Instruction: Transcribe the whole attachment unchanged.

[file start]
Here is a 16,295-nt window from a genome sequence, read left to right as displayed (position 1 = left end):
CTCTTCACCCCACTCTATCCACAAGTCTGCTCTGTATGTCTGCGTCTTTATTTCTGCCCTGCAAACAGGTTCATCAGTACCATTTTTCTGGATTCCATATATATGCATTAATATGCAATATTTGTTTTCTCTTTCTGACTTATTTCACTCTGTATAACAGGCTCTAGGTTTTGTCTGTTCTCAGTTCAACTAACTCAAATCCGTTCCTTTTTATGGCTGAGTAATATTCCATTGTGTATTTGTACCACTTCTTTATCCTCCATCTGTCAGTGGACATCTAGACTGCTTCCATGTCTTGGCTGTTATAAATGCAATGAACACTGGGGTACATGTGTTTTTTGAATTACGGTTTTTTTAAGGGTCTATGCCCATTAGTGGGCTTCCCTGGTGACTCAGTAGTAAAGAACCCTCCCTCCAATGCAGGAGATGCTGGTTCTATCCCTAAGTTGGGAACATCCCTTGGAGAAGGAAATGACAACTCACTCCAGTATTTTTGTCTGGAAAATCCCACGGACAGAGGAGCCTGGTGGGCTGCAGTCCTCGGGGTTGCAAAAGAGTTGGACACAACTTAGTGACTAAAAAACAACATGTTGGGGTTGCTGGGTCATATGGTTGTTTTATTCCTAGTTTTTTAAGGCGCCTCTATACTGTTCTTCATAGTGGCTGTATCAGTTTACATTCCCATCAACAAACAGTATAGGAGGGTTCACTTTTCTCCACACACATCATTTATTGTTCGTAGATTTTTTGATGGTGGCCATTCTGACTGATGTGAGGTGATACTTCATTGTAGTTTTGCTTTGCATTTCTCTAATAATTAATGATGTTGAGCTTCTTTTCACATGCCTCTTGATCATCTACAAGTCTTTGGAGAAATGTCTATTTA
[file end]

Here is a 16,295-nt window from a genome sequence, read left to right as displayed (position 1 = left end):
CTCTTCACCCCACTCTATCCACAAGTCTGCTCTGTATGTCTGCGTCTTTATTTCTGCCCTGCAAACAGGTTCATCAGTACCATTTTTCTGGATTCCATATATATGCATTAATATGCAATATTTGTTTTCTCTTTCTGACTTATTTCACTCTGTATAACAGGCTCTAGGTTTTGTCTGTTCTCAGTTCAACTAACTCAAATCCGTTCCTTTTTATGGCTGAGTAATATTCCATTGTGTATTTGTACCACTTCTTTATCCTCCATCTGTCAGTGGACATCTAGACTGCTTCCATGTCTTGGCTGTTATAAATGCAATGAACACTGGGGTACATGTGTTTTTTGAATTACGGTTTTTTTAAGGGTCTATGCCCATTAGTGGGCTTCCCTGGTGACTCAGTAGTAAAGAACCCTCCCTCCAATGCAGGAGATGCTGGTTCTATCCCTAAGTTGGGAACATCCCTTGGAGAAGGAAATGACAACTCACTCCAGTATTTTTGTCTGGAAAATCCCACGGACAGAGGAGCCTGGTGGGCTGCAGTCCTCGGGGTTGCAAAAGAGTTGGACACAACTTAGTGACTAAAAAACAACATGTTGGGGTTGCTGGGTCATATGGTTGTTTTATTCCTAGTTTTTTAAGGCGCCTCTATACTGTTCTTCATAGTGGCTGTATCAGTTTACATTCCCATCAACAAACAGTATAGGAGGGTTCACTTTTCTCCACACACATCATTTATTGTTCGTAGATTTTTTGATGGTGGCCATTCTGACTGATGTGAGGTGATACTTCATTGTAGTTTTGCTTTGCATTTCTCTAATAATTAATGATGTTGAGCTTCTTTTCACATGCCTCTTGATCATCTACAAGTCTTTGGAGAAATGTCTATTTA